Cherry Magic is a rare type of BL romantic drama. It may appear to be filled with cliches – yet viewers find it engrossing and endearing. While the story may be predictable, even generic to a certain extent, it weaves its magic to enchant viewers throughout its run.
Riding high on the huge success of the TV series, Cherry Magic transitions into a full-length feature film – with the same cast and with interesting departures from the concept in the original TV show.
Cherry Magic tells the story of a naive young man named Adachi Kiyoshi (Akaso Eiji), who can read the minds of anyone he touches. The fact that he’s still a virgin at the age of 30 is another novelty about him. Then, there’s this attractive and hardworking guy Kurosawa Yuichi (Machida Keita) who appears like a distant co-worker – actually has a crush on him!
The film continues the budding relationship between Adachi and Yuichi. This time, it centers on their evolving relationship and the adjustments each has to face. Adachi was transferred abruptly to another office, hence the lovers have to deal with a long-distance affair. It’s further put under pressure when they decided to face their parents and reveal the true status of their relationship.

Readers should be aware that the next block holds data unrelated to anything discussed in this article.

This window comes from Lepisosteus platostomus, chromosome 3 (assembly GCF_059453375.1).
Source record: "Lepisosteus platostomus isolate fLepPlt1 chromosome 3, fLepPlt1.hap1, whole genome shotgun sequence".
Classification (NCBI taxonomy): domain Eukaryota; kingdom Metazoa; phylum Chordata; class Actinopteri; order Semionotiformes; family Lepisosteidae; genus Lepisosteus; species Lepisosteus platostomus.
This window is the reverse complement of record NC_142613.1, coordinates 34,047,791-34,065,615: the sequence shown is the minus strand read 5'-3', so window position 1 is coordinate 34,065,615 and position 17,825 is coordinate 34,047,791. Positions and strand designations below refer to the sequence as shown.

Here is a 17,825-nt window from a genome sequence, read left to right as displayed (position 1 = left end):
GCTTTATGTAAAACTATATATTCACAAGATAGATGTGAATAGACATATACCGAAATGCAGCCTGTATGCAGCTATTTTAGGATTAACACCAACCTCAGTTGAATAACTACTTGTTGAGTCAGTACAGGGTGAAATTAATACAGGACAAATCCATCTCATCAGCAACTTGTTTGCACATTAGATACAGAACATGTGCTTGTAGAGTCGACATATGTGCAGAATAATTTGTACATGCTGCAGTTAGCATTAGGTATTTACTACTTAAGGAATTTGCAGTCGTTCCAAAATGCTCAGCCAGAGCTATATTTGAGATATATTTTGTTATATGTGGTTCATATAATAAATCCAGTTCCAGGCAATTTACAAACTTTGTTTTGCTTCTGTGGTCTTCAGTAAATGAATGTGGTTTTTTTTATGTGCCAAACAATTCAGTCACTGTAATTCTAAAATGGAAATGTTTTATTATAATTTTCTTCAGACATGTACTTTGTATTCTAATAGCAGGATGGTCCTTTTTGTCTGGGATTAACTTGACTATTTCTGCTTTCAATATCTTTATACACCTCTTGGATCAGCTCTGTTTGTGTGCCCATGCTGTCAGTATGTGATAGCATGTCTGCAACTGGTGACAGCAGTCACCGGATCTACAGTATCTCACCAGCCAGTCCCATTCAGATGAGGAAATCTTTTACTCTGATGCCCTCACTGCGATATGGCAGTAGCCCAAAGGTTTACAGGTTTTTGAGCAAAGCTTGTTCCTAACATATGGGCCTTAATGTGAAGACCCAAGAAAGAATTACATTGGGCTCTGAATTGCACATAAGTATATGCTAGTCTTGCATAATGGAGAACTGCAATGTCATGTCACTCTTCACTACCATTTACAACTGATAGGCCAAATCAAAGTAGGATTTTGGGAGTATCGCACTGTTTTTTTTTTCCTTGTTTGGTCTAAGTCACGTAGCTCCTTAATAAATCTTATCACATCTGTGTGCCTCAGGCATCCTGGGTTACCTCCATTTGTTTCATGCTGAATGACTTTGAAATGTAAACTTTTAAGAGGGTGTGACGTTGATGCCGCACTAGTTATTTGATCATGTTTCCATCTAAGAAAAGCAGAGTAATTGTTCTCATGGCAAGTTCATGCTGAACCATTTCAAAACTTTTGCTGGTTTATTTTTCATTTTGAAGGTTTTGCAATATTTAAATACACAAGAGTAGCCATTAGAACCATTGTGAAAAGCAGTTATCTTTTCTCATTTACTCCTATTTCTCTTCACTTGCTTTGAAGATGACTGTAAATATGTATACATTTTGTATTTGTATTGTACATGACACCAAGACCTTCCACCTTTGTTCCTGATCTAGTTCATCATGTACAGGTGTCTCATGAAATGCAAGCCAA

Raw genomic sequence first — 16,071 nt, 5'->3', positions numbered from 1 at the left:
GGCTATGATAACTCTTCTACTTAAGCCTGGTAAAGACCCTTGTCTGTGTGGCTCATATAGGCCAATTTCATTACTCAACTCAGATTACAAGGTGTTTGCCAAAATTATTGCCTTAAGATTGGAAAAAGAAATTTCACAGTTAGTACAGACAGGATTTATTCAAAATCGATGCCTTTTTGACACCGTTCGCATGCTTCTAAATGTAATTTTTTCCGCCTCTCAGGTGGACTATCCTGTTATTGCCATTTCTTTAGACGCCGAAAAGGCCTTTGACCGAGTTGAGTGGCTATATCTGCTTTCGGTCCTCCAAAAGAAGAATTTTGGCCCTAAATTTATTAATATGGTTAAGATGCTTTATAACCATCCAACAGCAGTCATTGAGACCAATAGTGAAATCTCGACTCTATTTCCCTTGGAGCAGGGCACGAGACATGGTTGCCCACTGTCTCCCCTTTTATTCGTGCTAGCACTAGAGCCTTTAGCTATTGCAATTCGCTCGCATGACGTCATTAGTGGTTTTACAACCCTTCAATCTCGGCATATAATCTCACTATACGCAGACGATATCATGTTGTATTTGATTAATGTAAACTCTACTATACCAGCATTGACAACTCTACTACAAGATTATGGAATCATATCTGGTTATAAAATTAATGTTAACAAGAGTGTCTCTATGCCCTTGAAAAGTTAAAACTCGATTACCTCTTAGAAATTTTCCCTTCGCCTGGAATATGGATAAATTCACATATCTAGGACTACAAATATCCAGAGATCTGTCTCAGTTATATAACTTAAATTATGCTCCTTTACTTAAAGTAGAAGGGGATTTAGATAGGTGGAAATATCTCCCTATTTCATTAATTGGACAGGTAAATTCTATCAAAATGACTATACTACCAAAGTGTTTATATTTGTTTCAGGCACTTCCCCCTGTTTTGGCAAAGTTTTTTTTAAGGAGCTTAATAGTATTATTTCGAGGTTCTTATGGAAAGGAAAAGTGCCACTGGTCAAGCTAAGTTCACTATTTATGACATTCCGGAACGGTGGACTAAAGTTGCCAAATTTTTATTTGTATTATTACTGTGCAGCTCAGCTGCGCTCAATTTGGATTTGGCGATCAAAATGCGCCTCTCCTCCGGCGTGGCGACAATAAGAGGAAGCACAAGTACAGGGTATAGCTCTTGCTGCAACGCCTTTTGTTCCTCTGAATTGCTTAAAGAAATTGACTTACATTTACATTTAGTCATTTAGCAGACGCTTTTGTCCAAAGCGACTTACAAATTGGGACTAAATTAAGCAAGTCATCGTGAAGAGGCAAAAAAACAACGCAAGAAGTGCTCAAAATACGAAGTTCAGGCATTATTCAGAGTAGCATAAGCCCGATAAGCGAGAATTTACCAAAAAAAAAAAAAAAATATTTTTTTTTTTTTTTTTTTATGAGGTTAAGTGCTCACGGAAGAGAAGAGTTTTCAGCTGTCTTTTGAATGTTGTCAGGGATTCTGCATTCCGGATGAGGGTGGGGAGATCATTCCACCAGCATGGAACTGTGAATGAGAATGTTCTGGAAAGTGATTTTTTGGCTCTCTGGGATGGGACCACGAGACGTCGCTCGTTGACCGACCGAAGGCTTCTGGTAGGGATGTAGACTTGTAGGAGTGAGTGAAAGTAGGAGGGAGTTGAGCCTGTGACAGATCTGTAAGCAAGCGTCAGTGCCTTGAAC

While it may be ‘ideal’ to start with the TV show and progress to the film right after, you can watch the movie as a stand-alone feature. Yet, it might be advisable to start with the series to appreciate what the two guys have to go through.
The TV series offers something of a novelty in the way of magic. This magic resides in Adachi where he can read the minds of anyone he touches. With this premise, scenes that can put anyone into laughter are aplenty. Kudos to both Machida Keita and Akaso Eiji for coming up with all the fun, thrills, and romance. Their onscreen dynamics are commendable.
While the subject of an intimate relationship is not a full-frontal assault of the senses, the hints and body language are enough to render what exactly is on their minds. Having the focus on the main characters, with little deviation, is much appreciated.
The movie actually lost some of the magic, yet how it touches on the complications of a long-distance affair and the family revelations make up to some extent.
A good number of Japanese BL content producers have come up with some of the best office-based BL series. Among the best are Ossan’s Love, Old-Fashioned Cupcakes, and No Touching at All.
Thailand’s GMMTV is doing a live-action of Cherry Magic, starring Tay Tawan and New Thitipoom, slated for 2023.
PsychoWeird’s top 19 BL series (updated for 2022) is worth reading, with plenty of recommendations.
An old-timer BL fan way back in 2007. I started out loving BL after watching the Takumi-kun series from Japan, went on collecting BL manga, and watched old BL anime such as Junjou Romantica and the likes. Love of Siam allow me to transition into Thai, while Amphetamine gave me glimpses of Taiwanese BL magic. I love to write reviews and I’m one of the administrators of Psycho Weird.